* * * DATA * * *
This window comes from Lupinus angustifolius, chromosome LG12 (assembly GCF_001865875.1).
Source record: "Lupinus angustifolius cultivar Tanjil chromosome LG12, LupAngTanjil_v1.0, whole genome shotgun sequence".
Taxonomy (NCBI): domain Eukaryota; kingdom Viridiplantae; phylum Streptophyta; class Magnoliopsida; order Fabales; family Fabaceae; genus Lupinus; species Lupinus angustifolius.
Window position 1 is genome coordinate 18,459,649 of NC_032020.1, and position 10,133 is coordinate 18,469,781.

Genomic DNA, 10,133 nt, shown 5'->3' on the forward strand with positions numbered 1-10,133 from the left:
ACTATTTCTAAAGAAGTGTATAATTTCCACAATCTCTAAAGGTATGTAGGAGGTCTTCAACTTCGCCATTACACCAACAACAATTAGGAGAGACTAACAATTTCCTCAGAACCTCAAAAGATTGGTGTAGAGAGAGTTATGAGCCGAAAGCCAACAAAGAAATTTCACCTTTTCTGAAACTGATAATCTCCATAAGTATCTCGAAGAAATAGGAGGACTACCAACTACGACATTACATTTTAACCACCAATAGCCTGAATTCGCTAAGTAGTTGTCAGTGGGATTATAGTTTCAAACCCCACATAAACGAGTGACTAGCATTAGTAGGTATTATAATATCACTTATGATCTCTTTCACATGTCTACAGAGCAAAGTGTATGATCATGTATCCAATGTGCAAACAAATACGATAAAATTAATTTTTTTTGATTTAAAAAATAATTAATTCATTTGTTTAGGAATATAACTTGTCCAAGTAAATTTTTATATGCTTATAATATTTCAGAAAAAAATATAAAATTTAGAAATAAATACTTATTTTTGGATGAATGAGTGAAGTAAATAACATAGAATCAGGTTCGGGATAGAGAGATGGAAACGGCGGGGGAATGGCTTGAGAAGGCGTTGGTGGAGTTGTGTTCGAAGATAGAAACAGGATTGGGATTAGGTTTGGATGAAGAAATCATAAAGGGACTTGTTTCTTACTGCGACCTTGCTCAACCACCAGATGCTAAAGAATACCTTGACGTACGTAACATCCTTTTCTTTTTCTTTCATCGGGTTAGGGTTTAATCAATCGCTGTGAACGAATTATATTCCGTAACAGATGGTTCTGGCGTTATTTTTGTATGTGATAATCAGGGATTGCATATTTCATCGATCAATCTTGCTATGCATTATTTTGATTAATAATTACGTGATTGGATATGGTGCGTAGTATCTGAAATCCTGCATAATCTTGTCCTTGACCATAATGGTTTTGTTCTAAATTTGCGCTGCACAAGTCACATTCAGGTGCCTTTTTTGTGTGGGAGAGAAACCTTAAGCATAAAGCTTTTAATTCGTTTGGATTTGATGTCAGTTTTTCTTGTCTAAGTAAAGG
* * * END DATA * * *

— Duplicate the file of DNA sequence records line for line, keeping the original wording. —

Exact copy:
This window comes from Lupinus angustifolius, chromosome LG12 (assembly GCF_001865875.1).
Source record: "Lupinus angustifolius cultivar Tanjil chromosome LG12, LupAngTanjil_v1.0, whole genome shotgun sequence".
Taxonomy (NCBI): domain Eukaryota; kingdom Viridiplantae; phylum Streptophyta; class Magnoliopsida; order Fabales; family Fabaceae; genus Lupinus; species Lupinus angustifolius.
Window position 1 is genome coordinate 18,459,649 of NC_032020.1, and position 10,133 is coordinate 18,469,781.

Genomic DNA, 10,133 nt, shown 5'->3' on the forward strand with positions numbered 1-10,133 from the left:
ACTATTTCTAAAGAAGTGTATAATTTCCACAATCTCTAAAGGTATGTAGGAGGTCTTCAACTTCGCCATTACACCAACAACAATTAGGAGAGACTAACAATTTCCTCAGAACCTCAAAAGATTGGTGTAGAGAGAGTTATGAGCCGAAAGCCAACAAAGAAATTTCACCTTTTCTGAAACTGATAATCTCCATAAGTATCTCGAAGAAATAGGAGGACTACCAACTACGACATTACATTTTAACCACCAATAGCCTGAATTCGCTAAGTAGTTGTCAGTGGGATTATAGTTTCAAACCCCACATAAACGAGTGACTAGCATTAGTAGGTATTATAATATCACTTATGATCTCTTTCACATGTCTACAGAGCAAAGTGTATGATCATGTATCCAATGTGCAAACAAATACGATAAAATTAATTTTTTTTGATTTAAAAAATAATTAATTCATTTGTTTAGGAATATAACTTGTCCAAGTAAATTTTTATATGCTTATAATATTTCAGAAAAAAATATAAAATTTAGAAATAAATACTTATTTTTGGATGAATGAGTGAAGTAAATAACATAGAATCAGGTTCGGGATAGAGAGATGGAAACGGCGGGGGAATGGCTTGAGAAGGCGTTGGTGGAGTTGTGTTCGAAGATAGAAACAGGATTGGGATTAGGTTTGGATGAAGAAATCATAAAGGGACTTGTTTCTTACTGCGACCTTGCTCAACCACCAGATGCTAAAGAATACCTTGACGTACGTAACATCCTTTTCTTTTTCTTTCATCGGGTTAGGGTTTAATCAATCGCTGTGAACGAATTATATTCCGTAACAGATGGTTCTGGCGTTATTTTTGTATGTGATAATCAGGGATTGCATATTTCATCGATCAATCTTGCTATGCATTATTTTGATTAATAATTACGTGATTGGATATGGTGCGTAGTATCTGAAATCCTGCATAATCTTGTCCTTGACCATAATGGTTTTGTTCTAAATTTGCGCTGCACAAGTCACATTCAGGTGCCTTTTTTGTGTGGGAGAGAAACCTTAAGCATAAAGCTTTTAATTCGTTTGGATTTGATGTCAGTTTTTCTTGTCTAAGTAAAGG